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Samantha Froh ’19 receives top scholarship from Alpha Chi National Honors Society

Jane Pauley

Samantha Froh ’19 (pre-art therapy) recently received the top scholarship available from Alpha Chi National Honors Society. Froh, who is pursuing a master’s degree in Art Therapy at George Washington University, is a recipient of the Pryor Fellowship for Master’s Programs. Froh was inducted into UIndy’s Alpha Chi Society and was an outstanding Strain Honors College student and Esch scholar.

Dr. Jim Williams, director of the Honors College, expressed his pride in Froh’s accomplishment. “I often encourage our top students to dream big and to think of themselves as capable of competing with the very best students in the country. Samantha proves that is the case. She was an Esch scholar, an award given to our top senior students, and a Strain Honors College student with a profound project using art to help Burmese refugees explore their identity,” he said.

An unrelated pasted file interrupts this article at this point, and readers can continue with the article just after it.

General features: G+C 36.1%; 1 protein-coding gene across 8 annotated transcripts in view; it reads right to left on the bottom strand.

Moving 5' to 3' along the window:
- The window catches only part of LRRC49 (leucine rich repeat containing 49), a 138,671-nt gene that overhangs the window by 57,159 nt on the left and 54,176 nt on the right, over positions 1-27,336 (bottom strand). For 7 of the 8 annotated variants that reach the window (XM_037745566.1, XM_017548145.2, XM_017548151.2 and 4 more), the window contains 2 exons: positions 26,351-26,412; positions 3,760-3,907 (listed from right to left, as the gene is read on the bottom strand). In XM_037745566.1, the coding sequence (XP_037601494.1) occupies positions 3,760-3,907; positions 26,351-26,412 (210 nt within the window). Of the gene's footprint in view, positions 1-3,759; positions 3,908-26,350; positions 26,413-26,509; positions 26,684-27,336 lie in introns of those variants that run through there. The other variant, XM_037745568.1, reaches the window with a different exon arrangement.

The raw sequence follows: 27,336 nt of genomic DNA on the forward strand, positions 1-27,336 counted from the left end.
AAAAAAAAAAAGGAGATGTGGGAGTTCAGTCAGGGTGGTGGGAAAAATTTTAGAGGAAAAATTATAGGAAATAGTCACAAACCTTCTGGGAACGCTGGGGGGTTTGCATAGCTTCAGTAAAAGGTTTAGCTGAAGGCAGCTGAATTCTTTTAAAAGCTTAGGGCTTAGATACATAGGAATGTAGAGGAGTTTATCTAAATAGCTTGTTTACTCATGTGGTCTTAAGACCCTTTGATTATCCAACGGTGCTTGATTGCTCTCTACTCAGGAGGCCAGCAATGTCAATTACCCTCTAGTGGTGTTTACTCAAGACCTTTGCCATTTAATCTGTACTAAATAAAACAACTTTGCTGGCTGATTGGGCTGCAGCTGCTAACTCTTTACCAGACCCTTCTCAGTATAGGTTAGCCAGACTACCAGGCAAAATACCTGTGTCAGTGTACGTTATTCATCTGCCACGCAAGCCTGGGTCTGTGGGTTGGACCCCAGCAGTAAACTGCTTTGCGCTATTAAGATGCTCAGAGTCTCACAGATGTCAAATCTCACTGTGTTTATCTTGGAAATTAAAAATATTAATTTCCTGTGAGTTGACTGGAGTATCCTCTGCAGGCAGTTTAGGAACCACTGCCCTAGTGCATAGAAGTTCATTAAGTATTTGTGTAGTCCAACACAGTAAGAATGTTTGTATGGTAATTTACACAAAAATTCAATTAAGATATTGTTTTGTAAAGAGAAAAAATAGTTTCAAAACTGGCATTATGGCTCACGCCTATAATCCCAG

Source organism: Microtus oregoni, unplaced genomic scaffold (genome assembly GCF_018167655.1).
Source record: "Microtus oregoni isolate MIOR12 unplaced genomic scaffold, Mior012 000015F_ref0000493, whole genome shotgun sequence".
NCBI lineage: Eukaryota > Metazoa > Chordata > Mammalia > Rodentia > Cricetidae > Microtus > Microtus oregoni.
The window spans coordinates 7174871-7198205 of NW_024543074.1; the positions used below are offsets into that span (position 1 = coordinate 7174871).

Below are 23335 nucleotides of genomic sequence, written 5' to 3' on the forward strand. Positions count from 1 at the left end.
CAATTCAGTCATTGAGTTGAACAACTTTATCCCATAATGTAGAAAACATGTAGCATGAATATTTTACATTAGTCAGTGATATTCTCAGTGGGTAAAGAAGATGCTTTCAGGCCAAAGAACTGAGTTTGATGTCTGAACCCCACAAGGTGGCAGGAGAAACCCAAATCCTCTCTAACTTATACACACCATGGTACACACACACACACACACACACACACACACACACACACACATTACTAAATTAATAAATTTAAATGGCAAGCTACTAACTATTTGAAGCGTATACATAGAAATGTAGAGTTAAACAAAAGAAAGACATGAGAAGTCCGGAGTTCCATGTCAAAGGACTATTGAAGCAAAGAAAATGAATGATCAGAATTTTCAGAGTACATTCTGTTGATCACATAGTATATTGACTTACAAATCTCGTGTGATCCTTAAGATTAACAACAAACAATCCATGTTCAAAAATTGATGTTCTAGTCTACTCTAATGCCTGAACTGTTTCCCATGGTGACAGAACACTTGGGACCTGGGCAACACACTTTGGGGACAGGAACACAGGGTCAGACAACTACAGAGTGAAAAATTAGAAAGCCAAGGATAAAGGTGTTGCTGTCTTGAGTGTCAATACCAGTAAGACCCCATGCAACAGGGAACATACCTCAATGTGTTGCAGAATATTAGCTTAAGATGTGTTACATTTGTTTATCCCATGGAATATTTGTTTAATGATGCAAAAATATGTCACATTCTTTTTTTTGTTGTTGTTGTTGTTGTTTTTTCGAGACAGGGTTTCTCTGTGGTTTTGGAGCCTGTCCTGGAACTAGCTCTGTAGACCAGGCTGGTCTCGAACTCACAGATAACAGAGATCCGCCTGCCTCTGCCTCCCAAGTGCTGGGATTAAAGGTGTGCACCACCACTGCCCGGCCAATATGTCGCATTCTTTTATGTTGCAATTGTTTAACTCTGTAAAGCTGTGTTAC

Froh credits her Honors project with helping her build the skills she needed for academic writing and research. She also appreciates the support she received from multiple UIndy faculty.
“Marianna Foulkrod, director of the Center for Service-Learning, and Rachel Feldswich, director of the UIndy’s counseling program, were my Honors advisors, helping me to brainstorm ideas, effectively plan, and grow as a future professional. Jim Viewegh and Katherine Fries were two of my art professors and great sources of support as I developed my own artistic style during my time spent as a student of the art department,” she said.

After completing her master’s degree, Froh plans on pursuing art therapy and mental health counseling licenses. She is interested in working with immigrant and refugee populations in community-oriented settings such as open art studios.

Alpha Chi, the national college honor society, has been invested in the scholarly pursuits of its student members since 1922 and now annually awards 26 scholarships and fellowships totaling $74,000, to student members who submit their work to a rigorous, national competition.